Lawmakers urge DOTr to restudy decision to drop Bus Rapid Transit plan

Published June 8, 2018, 10:00 PM

by Mario Casayuran and Vanne Elaine Terrazola

By Ben R. Rosario

Lawmakers are calling on the Department of Transportation (DOTr) to thoroughly restudy its decision to drop the multi-billion-peso Bus Rapid Transit system project as one of the solutions to address the failing mass transport system in the country’s most crowded urban centers.

Reps. Winston Castelo (PDP-Laban, Quezon City) and Bayani Fernando (PDP-Laban, Marikina City) lamented that the DOTr will no longer pursue the project that had already been given the go signal in the House of Representatives.

Previously, the DOTr showed aggressiveness in pushing for the implementation of the project in Metro Manila, noting that the BRT will provide “safe, reliable and comfortable” rides for some 300,000 commuters daily along España and Quezon Avenue in  Manila and Quezon City.

The World Bank has reportedly approved the loan for the 12.3-kilometer Metro Manila BRT Line 1 from Quezon Memorial Circle to Manila City Hall.  Government needs to raise at least R5 billion for the project.

Similar BRT Lines were also planned on EDSA for R37.8 billion and another  in Cebu costing at least R11 billion.

Congressmen learned of the DOTr decision during a hearing of the Committee on Metro Manila Development chaired by Castelo.

Castelo noted that Congress had already approved the funding for the project as it was presented by the DOTr as cost-effective and fast solution to the Metro Manila traffic crisis.

The decision to give up the project was revealed by DOTr Secrtetary Arthur Tugade in a letter he sent to National Economic Development (NEDA) Authority Director General Ernesto Pernia, said Castelo.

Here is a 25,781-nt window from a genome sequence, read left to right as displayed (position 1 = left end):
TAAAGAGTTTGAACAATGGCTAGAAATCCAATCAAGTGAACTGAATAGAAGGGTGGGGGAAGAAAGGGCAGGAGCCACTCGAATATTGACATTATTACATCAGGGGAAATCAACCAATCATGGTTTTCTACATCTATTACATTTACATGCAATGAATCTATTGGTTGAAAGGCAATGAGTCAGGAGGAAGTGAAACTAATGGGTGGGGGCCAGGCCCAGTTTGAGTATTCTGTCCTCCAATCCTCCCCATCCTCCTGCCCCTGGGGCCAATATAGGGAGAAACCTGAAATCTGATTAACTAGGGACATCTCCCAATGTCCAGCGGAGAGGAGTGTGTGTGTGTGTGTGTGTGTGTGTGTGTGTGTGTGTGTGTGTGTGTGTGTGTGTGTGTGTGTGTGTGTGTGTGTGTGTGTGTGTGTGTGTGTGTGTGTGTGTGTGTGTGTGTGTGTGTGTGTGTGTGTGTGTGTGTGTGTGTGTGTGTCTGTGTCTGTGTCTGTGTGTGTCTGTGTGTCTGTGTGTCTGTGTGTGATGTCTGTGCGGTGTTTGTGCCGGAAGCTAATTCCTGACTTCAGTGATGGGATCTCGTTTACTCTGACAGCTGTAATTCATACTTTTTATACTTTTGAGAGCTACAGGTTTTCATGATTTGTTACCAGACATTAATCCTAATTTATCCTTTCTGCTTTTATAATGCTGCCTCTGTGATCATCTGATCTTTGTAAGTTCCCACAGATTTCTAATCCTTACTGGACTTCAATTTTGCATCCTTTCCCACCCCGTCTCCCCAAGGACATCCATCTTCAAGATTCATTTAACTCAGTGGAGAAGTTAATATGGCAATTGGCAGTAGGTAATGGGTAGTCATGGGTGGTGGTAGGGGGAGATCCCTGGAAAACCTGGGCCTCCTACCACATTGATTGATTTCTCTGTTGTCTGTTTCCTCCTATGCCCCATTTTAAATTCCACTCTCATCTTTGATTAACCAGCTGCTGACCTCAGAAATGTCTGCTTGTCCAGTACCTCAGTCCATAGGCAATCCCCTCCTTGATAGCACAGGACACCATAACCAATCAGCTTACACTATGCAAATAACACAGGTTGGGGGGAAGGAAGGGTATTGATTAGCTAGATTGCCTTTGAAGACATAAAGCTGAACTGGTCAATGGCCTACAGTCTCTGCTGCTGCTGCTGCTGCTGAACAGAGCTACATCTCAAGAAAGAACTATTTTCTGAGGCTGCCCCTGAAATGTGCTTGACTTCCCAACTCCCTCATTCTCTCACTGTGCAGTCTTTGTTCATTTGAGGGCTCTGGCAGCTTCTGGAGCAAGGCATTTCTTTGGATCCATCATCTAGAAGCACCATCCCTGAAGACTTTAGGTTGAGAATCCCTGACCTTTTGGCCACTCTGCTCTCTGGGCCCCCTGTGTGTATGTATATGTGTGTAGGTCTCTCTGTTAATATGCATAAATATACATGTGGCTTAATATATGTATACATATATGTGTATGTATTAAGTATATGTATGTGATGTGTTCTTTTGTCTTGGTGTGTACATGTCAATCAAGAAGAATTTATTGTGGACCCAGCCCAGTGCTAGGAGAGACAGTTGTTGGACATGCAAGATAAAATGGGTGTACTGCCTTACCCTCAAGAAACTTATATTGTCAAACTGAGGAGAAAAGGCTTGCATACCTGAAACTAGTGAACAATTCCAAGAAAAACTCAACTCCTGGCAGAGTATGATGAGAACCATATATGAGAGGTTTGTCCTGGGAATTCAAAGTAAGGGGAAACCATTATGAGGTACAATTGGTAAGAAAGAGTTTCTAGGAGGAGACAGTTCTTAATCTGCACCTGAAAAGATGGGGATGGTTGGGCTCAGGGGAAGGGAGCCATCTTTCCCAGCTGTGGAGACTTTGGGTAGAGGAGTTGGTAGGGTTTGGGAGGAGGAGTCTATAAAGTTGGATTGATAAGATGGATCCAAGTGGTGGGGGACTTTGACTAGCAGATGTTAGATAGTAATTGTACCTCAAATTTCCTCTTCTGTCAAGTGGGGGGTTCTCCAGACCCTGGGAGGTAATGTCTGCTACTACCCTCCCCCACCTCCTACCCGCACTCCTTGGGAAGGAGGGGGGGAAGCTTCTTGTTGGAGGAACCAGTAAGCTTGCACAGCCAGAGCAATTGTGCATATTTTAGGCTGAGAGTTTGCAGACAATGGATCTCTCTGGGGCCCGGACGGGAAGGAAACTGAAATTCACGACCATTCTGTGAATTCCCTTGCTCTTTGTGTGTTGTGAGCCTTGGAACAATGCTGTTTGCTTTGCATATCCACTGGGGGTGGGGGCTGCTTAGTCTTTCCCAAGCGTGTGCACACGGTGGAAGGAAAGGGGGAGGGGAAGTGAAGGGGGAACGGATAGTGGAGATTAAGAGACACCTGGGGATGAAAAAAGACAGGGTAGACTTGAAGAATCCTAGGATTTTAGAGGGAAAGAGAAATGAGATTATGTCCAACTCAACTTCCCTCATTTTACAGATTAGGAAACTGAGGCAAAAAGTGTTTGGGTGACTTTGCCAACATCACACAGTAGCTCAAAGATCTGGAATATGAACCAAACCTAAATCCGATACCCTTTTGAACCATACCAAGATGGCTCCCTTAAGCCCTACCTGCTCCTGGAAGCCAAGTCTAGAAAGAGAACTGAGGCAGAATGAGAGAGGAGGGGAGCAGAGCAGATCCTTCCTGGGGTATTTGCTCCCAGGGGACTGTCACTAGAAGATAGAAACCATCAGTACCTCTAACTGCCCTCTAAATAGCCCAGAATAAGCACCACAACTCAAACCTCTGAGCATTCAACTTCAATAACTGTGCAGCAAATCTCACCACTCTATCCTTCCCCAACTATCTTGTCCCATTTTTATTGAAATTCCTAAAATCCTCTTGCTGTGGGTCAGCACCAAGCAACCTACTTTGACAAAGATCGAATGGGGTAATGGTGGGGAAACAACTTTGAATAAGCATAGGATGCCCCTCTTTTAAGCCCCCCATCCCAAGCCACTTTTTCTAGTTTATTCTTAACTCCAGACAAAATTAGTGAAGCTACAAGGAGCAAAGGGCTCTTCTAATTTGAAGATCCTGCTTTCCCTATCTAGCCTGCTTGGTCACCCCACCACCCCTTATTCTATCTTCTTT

NEDA OIC-Director Hazel Iris Baliatan said that the DOTr affirmed in a May 28, 2018 letter the department’s support for a rail project covering the same alignment over the BRT system.

During the hearing, Fernando recounted that a similar bus transit system was previously implemented for Metro Manila, specifically during his term as chairman of the Metro Manila Development Authority (MMDA).

Fernando said it should have been improved by government, instead of abandoning the project.

Castelo said that if indeed there is no longer hope to convince DOTr to reconsider its decision, the funds allocated for the project should be transferred to the MMDA in order to fund a project that will help alleviate the monstrous traffic situation in Metro Manila.

The QC lawmaker said the DOTr may also pursue MMDA’s BRT version.

The Metro Manila BRT Line Project would have cost government $109.4 million, with $64.6 million to be made available by the WB’s Clean Technology Fund.

The Philippine government will provide the $44.8 million needed to complete the project.

Experts believe that the BRT will not only address traffic concerns, but will also become a major anti-pollution system for the country.  It can prevent the release of around 2.6 million tons of carbon dioxide equivalents into the atmosphere in the next 20 years, experts revealed.